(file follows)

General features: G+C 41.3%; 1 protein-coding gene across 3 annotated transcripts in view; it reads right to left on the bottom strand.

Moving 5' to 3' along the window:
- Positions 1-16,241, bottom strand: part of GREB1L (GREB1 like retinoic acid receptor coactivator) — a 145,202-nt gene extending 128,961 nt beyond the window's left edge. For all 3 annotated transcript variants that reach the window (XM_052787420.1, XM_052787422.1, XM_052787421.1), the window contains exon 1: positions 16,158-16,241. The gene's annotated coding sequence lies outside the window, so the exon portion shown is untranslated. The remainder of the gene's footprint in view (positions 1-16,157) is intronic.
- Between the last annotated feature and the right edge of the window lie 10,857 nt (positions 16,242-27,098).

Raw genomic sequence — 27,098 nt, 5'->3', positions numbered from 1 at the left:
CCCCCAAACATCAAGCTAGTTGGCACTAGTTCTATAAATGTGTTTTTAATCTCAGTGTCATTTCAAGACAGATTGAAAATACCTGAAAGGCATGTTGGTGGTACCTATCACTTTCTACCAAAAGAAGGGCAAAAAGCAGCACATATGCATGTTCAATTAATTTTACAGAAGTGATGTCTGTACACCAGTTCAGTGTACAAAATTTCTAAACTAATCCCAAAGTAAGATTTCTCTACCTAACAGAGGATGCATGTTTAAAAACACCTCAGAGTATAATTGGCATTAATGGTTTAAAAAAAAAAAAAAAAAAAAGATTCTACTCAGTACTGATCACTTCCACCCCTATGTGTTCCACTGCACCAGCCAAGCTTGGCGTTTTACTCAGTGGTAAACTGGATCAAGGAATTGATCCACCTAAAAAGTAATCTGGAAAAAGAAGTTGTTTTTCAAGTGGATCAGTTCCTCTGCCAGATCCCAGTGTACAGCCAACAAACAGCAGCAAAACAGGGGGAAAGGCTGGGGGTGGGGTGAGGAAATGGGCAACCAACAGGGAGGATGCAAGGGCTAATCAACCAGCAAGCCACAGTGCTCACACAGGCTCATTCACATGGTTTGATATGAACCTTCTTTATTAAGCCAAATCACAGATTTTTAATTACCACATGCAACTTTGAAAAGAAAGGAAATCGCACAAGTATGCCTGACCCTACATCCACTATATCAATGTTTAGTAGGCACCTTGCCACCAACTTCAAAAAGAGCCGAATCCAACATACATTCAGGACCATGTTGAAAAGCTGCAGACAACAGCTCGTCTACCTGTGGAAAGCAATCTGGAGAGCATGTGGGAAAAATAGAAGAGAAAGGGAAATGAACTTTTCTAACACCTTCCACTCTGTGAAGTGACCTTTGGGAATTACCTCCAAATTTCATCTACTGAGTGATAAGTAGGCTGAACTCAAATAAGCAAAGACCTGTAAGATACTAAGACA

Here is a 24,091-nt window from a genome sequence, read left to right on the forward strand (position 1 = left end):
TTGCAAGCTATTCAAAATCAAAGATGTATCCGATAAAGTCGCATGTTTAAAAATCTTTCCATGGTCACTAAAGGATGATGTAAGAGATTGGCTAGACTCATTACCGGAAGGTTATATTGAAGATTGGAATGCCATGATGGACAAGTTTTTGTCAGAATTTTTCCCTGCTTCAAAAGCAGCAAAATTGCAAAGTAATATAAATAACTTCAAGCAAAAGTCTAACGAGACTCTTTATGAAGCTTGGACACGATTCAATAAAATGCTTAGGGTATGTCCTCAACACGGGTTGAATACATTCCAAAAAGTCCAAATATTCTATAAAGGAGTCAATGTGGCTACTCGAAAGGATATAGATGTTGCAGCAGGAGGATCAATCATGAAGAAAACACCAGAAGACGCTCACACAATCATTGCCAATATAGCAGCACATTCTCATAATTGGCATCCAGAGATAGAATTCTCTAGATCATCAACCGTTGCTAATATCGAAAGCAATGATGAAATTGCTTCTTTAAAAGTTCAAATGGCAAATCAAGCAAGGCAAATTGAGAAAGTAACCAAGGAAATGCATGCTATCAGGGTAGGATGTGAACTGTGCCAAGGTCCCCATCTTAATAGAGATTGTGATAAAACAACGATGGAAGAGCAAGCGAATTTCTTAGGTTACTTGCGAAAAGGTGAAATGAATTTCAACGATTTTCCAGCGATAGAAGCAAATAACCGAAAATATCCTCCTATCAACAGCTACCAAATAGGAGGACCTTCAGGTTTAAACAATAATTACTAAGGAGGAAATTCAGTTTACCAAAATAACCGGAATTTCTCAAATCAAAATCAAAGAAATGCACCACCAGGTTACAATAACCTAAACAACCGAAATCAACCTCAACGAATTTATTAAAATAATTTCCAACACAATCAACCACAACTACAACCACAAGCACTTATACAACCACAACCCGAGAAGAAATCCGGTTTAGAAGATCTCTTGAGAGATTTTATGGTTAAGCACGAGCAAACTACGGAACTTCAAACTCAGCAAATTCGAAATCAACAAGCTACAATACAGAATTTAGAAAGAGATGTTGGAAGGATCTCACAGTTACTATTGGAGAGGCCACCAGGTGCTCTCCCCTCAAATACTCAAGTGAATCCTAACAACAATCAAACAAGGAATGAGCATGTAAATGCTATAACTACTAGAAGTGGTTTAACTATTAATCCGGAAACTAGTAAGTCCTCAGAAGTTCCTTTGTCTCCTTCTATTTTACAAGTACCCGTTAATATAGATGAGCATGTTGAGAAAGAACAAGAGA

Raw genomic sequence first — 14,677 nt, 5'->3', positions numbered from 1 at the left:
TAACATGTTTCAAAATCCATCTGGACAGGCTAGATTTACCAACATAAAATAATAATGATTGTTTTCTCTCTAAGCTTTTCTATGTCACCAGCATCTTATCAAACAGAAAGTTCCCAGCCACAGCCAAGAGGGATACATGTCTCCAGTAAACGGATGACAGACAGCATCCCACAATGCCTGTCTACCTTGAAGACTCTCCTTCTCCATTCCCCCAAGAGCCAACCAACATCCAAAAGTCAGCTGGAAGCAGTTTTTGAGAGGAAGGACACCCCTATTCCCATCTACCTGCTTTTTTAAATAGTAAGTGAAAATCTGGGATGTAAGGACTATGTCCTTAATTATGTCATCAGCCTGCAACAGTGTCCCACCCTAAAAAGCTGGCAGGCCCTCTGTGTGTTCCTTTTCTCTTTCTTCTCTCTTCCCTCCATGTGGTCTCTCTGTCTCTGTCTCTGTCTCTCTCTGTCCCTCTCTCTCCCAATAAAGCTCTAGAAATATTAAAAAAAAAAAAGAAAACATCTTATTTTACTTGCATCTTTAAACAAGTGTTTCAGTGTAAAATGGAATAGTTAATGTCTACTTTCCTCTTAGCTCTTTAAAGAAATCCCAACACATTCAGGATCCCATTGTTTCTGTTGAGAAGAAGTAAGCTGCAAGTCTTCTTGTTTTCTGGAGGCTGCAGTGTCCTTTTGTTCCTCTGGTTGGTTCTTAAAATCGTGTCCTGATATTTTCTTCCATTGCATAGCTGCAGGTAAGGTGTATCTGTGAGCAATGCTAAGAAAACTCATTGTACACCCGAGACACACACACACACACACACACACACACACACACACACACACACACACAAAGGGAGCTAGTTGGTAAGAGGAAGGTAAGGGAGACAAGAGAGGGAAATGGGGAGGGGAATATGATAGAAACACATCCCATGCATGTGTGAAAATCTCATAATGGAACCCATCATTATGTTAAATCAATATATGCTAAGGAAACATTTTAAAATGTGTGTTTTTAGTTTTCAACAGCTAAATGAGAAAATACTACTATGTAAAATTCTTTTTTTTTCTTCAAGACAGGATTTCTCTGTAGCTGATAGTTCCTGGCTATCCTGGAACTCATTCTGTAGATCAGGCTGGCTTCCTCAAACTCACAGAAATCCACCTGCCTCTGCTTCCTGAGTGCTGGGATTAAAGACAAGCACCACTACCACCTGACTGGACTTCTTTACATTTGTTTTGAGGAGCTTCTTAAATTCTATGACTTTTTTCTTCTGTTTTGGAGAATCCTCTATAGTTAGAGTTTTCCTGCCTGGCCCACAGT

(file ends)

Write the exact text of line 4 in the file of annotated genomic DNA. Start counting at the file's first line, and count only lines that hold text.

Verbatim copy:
- Between the last annotated feature and the right edge of the window lie 10,857 nt (positions 16,242-27,098).